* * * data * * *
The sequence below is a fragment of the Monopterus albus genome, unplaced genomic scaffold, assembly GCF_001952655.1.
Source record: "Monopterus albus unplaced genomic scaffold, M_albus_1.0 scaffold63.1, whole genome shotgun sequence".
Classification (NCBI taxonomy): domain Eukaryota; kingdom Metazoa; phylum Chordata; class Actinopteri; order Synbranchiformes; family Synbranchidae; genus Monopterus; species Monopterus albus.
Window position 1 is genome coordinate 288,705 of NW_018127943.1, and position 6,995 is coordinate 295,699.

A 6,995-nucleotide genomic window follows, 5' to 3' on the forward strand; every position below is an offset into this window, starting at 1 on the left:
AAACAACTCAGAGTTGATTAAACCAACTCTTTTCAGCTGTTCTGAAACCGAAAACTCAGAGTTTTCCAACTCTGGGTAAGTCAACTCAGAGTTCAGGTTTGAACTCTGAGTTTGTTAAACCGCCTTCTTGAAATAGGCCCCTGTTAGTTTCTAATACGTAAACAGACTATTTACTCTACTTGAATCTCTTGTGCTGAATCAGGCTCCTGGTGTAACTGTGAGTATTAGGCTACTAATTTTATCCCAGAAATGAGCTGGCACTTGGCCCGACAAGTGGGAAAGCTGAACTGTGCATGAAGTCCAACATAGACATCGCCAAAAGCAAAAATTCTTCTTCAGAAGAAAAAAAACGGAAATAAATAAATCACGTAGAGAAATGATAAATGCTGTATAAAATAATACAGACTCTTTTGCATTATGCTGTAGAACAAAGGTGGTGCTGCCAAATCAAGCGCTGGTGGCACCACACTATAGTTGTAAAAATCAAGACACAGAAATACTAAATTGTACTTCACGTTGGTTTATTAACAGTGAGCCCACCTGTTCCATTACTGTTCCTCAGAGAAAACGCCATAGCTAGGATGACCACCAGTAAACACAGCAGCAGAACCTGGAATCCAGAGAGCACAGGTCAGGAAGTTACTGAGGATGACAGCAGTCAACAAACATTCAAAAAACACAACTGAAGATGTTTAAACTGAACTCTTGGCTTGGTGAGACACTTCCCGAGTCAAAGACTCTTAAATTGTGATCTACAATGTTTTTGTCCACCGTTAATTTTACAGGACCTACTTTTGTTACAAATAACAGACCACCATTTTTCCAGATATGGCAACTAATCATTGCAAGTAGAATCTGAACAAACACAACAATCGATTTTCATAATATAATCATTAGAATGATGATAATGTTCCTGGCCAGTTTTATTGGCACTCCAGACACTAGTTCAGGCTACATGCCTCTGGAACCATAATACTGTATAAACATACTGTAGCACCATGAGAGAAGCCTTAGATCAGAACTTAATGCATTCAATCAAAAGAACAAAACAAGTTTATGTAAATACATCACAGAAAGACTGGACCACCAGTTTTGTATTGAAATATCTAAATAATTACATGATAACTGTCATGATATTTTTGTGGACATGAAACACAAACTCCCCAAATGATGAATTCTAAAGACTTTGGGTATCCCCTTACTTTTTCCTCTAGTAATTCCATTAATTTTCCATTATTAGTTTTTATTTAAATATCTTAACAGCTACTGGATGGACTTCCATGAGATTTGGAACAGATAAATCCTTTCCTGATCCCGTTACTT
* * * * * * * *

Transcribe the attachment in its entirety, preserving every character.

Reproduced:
The sequence below is a fragment of the Monopterus albus genome, unplaced genomic scaffold, assembly GCF_001952655.1.
Source record: "Monopterus albus unplaced genomic scaffold, M_albus_1.0 scaffold63.1, whole genome shotgun sequence".
Classification (NCBI taxonomy): domain Eukaryota; kingdom Metazoa; phylum Chordata; class Actinopteri; order Synbranchiformes; family Synbranchidae; genus Monopterus; species Monopterus albus.
Window position 1 is genome coordinate 288,705 of NW_018127943.1, and position 6,995 is coordinate 295,699.

A 6,995-nucleotide genomic window follows, 5' to 3' on the forward strand; every position below is an offset into this window, starting at 1 on the left:
AAACAACTCAGAGTTGATTAAACCAACTCTTTTCAGCTGTTCTGAAACCGAAAACTCAGAGTTTTCCAACTCTGGGTAAGTCAACTCAGAGTTCAGGTTTGAACTCTGAGTTTGTTAAACCGCCTTCTTGAAATAGGCCCCTGTTAGTTTCTAATACGTAAACAGACTATTTACTCTACTTGAATCTCTTGTGCTGAATCAGGCTCCTGGTGTAACTGTGAGTATTAGGCTACTAATTTTATCCCAGAAATGAGCTGGCACTTGGCCCGACAAGTGGGAAAGCTGAACTGTGCATGAAGTCCAACATAGACATCGCCAAAAGCAAAAATTCTTCTTCAGAAGAAAAAAAACGGAAATAAATAAATCACGTAGAGAAATGATAAATGCTGTATAAAATAATACAGACTCTTTTGCATTATGCTGTAGAACAAAGGTGGTGCTGCCAAATCAAGCGCTGGTGGCACCACACTATAGTTGTAAAAATCAAGACACAGAAATACTAAATTGTACTTCACGTTGGTTTATTAACAGTGAGCCCACCTGTTCCATTACTGTTCCTCAGAGAAAACGCCATAGCTAGGATGACCACCAGTAAACACAGCAGCAGAACCTGGAATCCAGAGAGCACAGGTCAGGAAGTTACTGAGGATGACAGCAGTCAACAAACATTCAAAAAACACAACTGAAGATGTTTAAACTGAACTCTTGGCTTGGTGAGACACTTCCCGAGTCAAAGACTCTTAAATTGTGATCTACAATGTTTTTGTCCACCGTTAATTTTACAGGACCTACTTTTGTTACAAATAACAGACCACCATTTTTCCAGATATGGCAACTAATCATTGCAAGTAGAATCTGAACAAACACAACAATCGATTTTCATAATATAATCATTAGAATGATGATAATGTTCCTGGCCAGTTTTATTGGCACTCCAGACACTAGTTCAGGCTACATGCCTCTGGAACCATAATACTGTATAAACATACTGTAGCACCATGAGAGAAGCCTTAGATCAGAACTTAATGCATTCAATCAAAAGAACAAAACAAGTTTATGTAAATACATCACAGAAAGACTGGACCACCAGTTTTGTATTGAAATATCTAAATAATTACATGATAACTGTCATGATATTTTTGTGGACATGAAACACAAACTCCCCAAATGATGAATTCTAAAGACTTTGGGTATCCCCTTACTTTTTCCTCTAGTAATTCCATTAATTTTCCATTATTAGTTTTTATTTAAATATCTTAACAGCTACTGGATGGACTTCCATGAGATTTGGAACAGATAAATCCTTTCCTGATCCCGTTACTT